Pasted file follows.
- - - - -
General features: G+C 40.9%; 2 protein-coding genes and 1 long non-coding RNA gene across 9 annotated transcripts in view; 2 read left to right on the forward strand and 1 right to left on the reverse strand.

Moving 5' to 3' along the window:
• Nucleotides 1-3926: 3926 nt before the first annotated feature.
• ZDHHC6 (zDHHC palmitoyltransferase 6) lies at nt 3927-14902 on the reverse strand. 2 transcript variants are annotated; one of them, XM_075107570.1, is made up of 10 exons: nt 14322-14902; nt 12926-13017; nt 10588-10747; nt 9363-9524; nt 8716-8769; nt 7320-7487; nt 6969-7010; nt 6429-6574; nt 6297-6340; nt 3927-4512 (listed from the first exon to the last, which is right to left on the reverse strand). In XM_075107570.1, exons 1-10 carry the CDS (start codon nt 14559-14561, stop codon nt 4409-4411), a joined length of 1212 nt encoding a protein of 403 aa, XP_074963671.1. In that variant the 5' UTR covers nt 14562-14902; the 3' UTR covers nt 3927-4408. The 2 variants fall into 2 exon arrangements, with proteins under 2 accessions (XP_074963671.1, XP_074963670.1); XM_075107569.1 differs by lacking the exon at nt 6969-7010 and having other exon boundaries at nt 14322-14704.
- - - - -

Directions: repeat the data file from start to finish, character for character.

General features: G+C 40.9%; 2 protein-coding genes and 1 long non-coding RNA gene across 9 annotated transcripts in view; 2 read left to right on the forward strand and 1 right to left on the reverse strand.

Moving 5' to 3' along the window:
• Nucleotides 1-3926: 3926 nt before the first annotated feature.
• ZDHHC6 (zDHHC palmitoyltransferase 6) lies at nt 3927-14902 on the reverse strand. 2 transcript variants are annotated; one of them, XM_075107570.1, is made up of 10 exons: nt 14322-14902; nt 12926-13017; nt 10588-10747; nt 9363-9524; nt 8716-8769; nt 7320-7487; nt 6969-7010; nt 6429-6574; nt 6297-6340; nt 3927-4512 (listed from the first exon to the last, which is right to left on the reverse strand). In XM_075107570.1, exons 1-10 carry the CDS (start codon nt 14559-14561, stop codon nt 4409-4411), a joined length of 1212 nt encoding a protein of 403 aa, XP_074963671.1. In that variant the 5' UTR covers nt 14562-14902; the 3' UTR covers nt 3927-4408. The 2 variants fall into 2 exon arrangements, with proteins under 2 accessions (XP_074963671.1, XP_074963670.1); XM_075107569.1 differs by lacking the exon at nt 6969-7010 and having other exon boundaries at nt 14322-14704.